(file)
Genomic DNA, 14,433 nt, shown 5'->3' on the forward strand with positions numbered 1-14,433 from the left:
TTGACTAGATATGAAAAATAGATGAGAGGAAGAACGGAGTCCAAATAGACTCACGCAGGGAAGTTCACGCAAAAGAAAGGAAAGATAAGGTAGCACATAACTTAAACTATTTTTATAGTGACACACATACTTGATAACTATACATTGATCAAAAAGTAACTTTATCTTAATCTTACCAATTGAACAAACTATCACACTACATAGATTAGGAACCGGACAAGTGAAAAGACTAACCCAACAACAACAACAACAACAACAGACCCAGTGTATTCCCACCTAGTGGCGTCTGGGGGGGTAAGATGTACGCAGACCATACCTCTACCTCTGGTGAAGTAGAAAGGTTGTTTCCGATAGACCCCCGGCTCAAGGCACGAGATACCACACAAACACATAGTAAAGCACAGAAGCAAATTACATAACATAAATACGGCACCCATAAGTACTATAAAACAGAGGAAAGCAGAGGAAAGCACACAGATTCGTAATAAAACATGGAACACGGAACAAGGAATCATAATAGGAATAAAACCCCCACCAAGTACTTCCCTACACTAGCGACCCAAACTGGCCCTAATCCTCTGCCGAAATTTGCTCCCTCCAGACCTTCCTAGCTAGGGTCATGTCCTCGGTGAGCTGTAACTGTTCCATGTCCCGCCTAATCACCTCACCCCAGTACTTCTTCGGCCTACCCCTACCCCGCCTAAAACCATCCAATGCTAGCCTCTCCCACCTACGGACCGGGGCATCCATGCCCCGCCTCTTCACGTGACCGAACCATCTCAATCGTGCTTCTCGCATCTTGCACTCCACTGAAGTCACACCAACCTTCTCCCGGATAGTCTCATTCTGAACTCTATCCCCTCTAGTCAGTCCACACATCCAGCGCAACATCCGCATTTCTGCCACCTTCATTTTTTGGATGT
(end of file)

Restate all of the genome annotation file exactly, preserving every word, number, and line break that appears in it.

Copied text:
Genomic DNA, 14,433 nt, shown 5'->3' on the forward strand with positions numbered 1-14,433 from the left:
TTGACTAGATATGAAAAATAGATGAGAGGAAGAACGGAGTCCAAATAGACTCACGCAGGGAAGTTCACGCAAAAGAAAGGAAAGATAAGGTAGCACATAACTTAAACTATTTTTATAGTGACACACATACTTGATAACTATACATTGATCAAAAAGTAACTTTATCTTAATCTTACCAATTGAACAAACTATCACACTACATAGATTAGGAACCGGACAAGTGAAAAGACTAACCCAACAACAACAACAACAACAACAGACCCAGTGTATTCCCACCTAGTGGCGTCTGGGGGGGTAAGATGTACGCAGACCATACCTCTACCTCTGGTGAAGTAGAAAGGTTGTTTCCGATAGACCCCCGGCTCAAGGCACGAGATACCACACAAACACATAGTAAAGCACAGAAGCAAATTACATAACATAAATACGGCACCCATAAGTACTATAAAACAGAGGAAAGCAGAGGAAAGCACACAGATTCGTAATAAAACATGGAACACGGAACAAGGAATCATAATAGGAATAAAACCCCCACCAAGTACTTCCCTACACTAGCGACCCAAACTGGCCCTAATCCTCTGCCGAAATTTGCTCCCTCCAGACCTTCCTAGCTAGGGTCATGTCCTCGGTGAGCTGTAACTGTTCCATGTCCCGCCTAATCACCTCACCCCAGTACTTCTTCGGCCTACCCCTACCCCGCCTAAAACCATCCAATGCTAGCCTCTCCCACCTACGGACCGGGGCATCCATGCCCCGCCTCTTCACGTGACCGAACCATCTCAATCGTGCTTCTCGCATCTTGCACTCCACTGAAGTCACACCAACCTTCTCCCGGATAGTCTCATTCTGAACTCTATCCCCTCTAGTCAGTCCACACATCCAGCGCAACATCCGCATTTCTGCCACCTTCATTTTTTGGATGT